Bug science fair was lame. I had the knowledge of bugs: this is that, this belong to this species, yada yada…. But get to the point already, what are they really there for?!? Do they have a purpose, or simply exist to irritate me? What is unfortunate is missing the point that these “pests” have on this planet earth.
My kids know more about bees from the “Bee Movie” than I have collected in time. Embarrassingly, this is where I got the ” Oh…I have never thought about that before” feeling…I am sure this is elementary thinking to you- but my eyes have been opened to my ignorance of this world and the things in it- and I am examining my own lack of knowledge. One thing I have always observed and appreciated about this insect species: their encoded sense of duty and loyalty. If a little ant can carry 20 times its weight, what can I achieve?
Earth is not just a pretty picture that I happen to live in. That thinking has one thing in mind: myself. Against popular belief my day- to- day choices affect many things and possibly future generations. I can do with “it” as I please attitude brings suffering. I am to treat the world, and its inhabitants with care. Now am I going to cry if I slap a mosquito sucking my blood- no. That’s a little fair in my opinion. The memory of the Hawaii “Cane Spider” running for my feet definitely still creeps me out…there is more to the picture than the fear of them.
Even though the news is out there, many people are not aware of the Colony Collapse Disorder. The cause is still not completely known: Some factors adding to the disorder are: pesticide exposure, environmental and nutritional stresses, pathogens and a virus which attacks bee’s immune systems, said Keith Delaplane (entomologist with the University of Georgia College of Agricultural and Environmental Sciences.) He is the national director of the $4.1 million Managed Pollinator Coordinated Agriculture Project. Funded by the USDA, U.S. honeybee scientists and educators are diligently researching reversing the honeybee decline.
With all this bee killing aside, 1 out of 3 foods we consume are pollinated by animals, mainly bees. Millions have been spent on bees. The juiciest fruits like peaches and tasty almonds are in the hands of animal pollination. And don’t forget: nuts, melons and berries, citrus fruits, apples, onions, broccoli, cabbage, sprouts, courgettes, peppers, aubergines, avocados, cucumbers, coconuts, tomatoes and broad beans, coffee and cocoa. Bees are not the only pollinators: to name a few: butterflies, hummingbirds, moths, some flies, some wasps, and nectar feeding bats- all pollinate flowers.
For those who only know the word “pollination” at face value (like me):
Pollination needs to happen in order for fertilization to occur and without it there would be no seeds. But there are a small percentage of plants that self pollinate. This give and take relationship seems altruistic, although neither flower or bee care about each other’s need. The bee is trying to get nectar and/or pollen to fulfill his job: meet job quotas for energy and have babies. And flowers need them to produce seeds. Pollinators service the need of the plant, and in return are rewarded with food for their family.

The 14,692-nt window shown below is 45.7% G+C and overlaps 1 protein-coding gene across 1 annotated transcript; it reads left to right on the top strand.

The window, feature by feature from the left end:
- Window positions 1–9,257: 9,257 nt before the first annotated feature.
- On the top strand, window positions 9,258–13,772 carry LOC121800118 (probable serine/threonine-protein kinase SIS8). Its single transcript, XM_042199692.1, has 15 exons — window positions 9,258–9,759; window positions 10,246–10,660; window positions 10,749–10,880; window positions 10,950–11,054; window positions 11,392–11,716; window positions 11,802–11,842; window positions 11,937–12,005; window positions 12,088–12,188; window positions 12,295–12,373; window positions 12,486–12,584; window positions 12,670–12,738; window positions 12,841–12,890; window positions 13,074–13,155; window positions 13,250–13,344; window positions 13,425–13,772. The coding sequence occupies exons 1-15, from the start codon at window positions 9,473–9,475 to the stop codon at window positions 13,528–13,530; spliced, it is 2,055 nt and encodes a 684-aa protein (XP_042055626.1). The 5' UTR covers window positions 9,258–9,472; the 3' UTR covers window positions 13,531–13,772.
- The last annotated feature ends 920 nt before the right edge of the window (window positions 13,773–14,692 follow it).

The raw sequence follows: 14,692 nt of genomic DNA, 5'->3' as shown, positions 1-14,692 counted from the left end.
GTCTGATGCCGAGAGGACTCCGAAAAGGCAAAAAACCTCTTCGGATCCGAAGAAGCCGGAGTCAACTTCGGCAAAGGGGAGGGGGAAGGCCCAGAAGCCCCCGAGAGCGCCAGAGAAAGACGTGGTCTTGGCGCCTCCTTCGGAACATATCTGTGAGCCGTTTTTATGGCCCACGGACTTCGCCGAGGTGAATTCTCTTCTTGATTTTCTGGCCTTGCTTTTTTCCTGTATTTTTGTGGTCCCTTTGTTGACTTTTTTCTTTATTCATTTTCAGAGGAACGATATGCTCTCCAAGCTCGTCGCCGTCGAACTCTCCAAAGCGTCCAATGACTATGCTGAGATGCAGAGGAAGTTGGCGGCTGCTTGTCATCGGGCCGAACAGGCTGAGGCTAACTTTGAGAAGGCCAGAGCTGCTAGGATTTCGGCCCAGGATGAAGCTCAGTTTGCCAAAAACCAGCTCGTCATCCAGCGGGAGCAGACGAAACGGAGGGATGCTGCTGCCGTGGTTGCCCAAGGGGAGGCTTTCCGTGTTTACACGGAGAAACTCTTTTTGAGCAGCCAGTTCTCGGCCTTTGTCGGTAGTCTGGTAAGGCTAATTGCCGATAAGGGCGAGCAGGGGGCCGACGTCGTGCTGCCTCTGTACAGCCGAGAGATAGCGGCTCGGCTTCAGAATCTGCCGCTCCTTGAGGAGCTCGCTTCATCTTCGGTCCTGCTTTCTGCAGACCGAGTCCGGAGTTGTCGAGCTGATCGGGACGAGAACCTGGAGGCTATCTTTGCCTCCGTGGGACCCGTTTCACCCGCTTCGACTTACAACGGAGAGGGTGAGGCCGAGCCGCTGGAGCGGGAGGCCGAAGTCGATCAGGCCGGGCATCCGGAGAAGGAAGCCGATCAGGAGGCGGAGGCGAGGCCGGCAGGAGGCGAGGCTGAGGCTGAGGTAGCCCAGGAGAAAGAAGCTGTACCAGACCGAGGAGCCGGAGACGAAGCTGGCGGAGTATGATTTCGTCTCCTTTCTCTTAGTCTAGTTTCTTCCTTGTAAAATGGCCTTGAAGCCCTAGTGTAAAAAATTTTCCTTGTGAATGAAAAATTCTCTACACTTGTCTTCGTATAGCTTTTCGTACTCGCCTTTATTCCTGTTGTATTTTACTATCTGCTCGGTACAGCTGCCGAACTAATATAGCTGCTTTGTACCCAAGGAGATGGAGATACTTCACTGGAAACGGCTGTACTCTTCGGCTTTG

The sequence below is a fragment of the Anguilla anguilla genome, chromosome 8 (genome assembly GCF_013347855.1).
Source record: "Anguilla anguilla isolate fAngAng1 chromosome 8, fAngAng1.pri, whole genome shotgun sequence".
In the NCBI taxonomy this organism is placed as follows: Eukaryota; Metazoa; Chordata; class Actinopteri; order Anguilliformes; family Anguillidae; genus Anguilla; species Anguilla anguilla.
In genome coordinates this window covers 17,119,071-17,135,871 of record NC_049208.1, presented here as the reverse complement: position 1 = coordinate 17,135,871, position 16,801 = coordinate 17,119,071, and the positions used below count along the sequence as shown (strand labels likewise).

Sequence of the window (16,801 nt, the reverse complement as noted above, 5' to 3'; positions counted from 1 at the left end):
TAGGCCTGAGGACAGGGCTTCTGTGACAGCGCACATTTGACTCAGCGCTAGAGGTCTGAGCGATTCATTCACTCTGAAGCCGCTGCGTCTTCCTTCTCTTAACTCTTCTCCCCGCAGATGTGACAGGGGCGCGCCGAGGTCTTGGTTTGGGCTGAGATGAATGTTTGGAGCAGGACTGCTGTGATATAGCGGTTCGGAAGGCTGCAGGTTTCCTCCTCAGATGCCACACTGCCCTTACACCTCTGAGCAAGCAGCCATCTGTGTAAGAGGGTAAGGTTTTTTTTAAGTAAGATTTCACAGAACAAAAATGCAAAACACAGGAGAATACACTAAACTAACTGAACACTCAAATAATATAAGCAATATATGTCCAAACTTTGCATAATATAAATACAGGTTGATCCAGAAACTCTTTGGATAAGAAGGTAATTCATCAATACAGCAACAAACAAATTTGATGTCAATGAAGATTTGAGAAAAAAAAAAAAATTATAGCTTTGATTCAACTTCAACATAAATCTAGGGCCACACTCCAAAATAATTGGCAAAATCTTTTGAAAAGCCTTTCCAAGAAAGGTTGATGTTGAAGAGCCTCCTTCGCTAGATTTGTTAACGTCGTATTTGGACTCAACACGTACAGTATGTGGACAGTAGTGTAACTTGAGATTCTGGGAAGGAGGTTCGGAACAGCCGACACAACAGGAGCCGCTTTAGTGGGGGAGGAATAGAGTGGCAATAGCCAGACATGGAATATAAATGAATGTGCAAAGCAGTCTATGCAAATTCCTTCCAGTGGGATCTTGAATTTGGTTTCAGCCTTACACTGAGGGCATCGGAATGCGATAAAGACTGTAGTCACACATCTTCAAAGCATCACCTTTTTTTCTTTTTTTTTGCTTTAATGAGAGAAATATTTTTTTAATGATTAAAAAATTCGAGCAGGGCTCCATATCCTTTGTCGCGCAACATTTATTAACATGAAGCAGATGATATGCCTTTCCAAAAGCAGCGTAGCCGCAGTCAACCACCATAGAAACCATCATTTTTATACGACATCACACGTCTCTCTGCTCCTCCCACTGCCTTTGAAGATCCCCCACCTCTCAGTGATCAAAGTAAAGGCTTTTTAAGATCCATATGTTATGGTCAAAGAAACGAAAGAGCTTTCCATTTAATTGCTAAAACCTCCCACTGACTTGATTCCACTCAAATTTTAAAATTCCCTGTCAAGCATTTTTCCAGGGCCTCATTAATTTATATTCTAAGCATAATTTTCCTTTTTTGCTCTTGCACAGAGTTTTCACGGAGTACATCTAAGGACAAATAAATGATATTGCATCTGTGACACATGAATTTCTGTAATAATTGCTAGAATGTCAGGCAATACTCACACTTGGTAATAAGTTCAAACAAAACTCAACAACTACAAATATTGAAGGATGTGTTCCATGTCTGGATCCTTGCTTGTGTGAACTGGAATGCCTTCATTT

“Bees are important for everything from the food that we eat — almonds, fruit and other crops — to certain medicines and even beverages,” Spevak said (Ed Spevak, curator of invertebrates at the St. Louis Zoo.)
Mike Arduser, natural history biologist with the Missouri Department of Conservation, helps to keep track of insects, and thinks that bees are getting a lot of spotlight. “They’re in the public eye, because they’re so interconnected with human life. There’s been a little bit of media exaggeration, but there has been a real concern,” said Arduser, referring to stories about hive collapse.
His concern is humans using pesticides in gardening and agriculture. Pesticides make it harder for bees to complete their job. Pesticides also affect other species, including Homo Sapiens. Spevak thinks that eliminating pesticides in your own yard is easy. He uses a water hose. According to the U.S. Forest Service’s website, water is a natural pollinator helping pollen float on top of the water to the plant. “The risks of using pesticides outweigh the bad outcomes. It’s like someone taking an antibiotic, you can take it once and be fine, but everyday” and it become ineffective, Arduser said.
Three practical things I have learned about insects:
- They are vital to humankind.
- They don’t like pesticides.
- Even though they are without emotion, insects have a purpose.
http://www.pollinatorparadise.com/what_is_pollination.htm, http://www.stlbeacon.org/health-science/science/111117-national-pollinator-week-2011, http://southeastfarmpress.com/government/researchers-homing-bee-colony-collapse-disorder, http://www.telegraph.co.uk/finance/comment/ambroseevans_pritchard/8306970/Einstein-was-right-honey-bee-collapse-threatens-global-food-security.html
- Some interesting facts about bees (interflora.co.uk)
- Picky Pollinators (usnews.com)
- Native Bees Populations In Trouble (naturalhistorywanderings.com)
- More On Native Bees (naturalhistorywanderings.com)
- The Plight of the Bumblebee (mondeenvironmental.wordpress.com)
- How you can play your part in safeguarding Britain’s bees (interflora.co.uk)
- pollination (meaganinwonderland.wordpress.com)
- Bee Colonies at Risk & Our Foods ? (2012patriot.wordpress.com)
- A World Without Bees (thistimethisspace.com)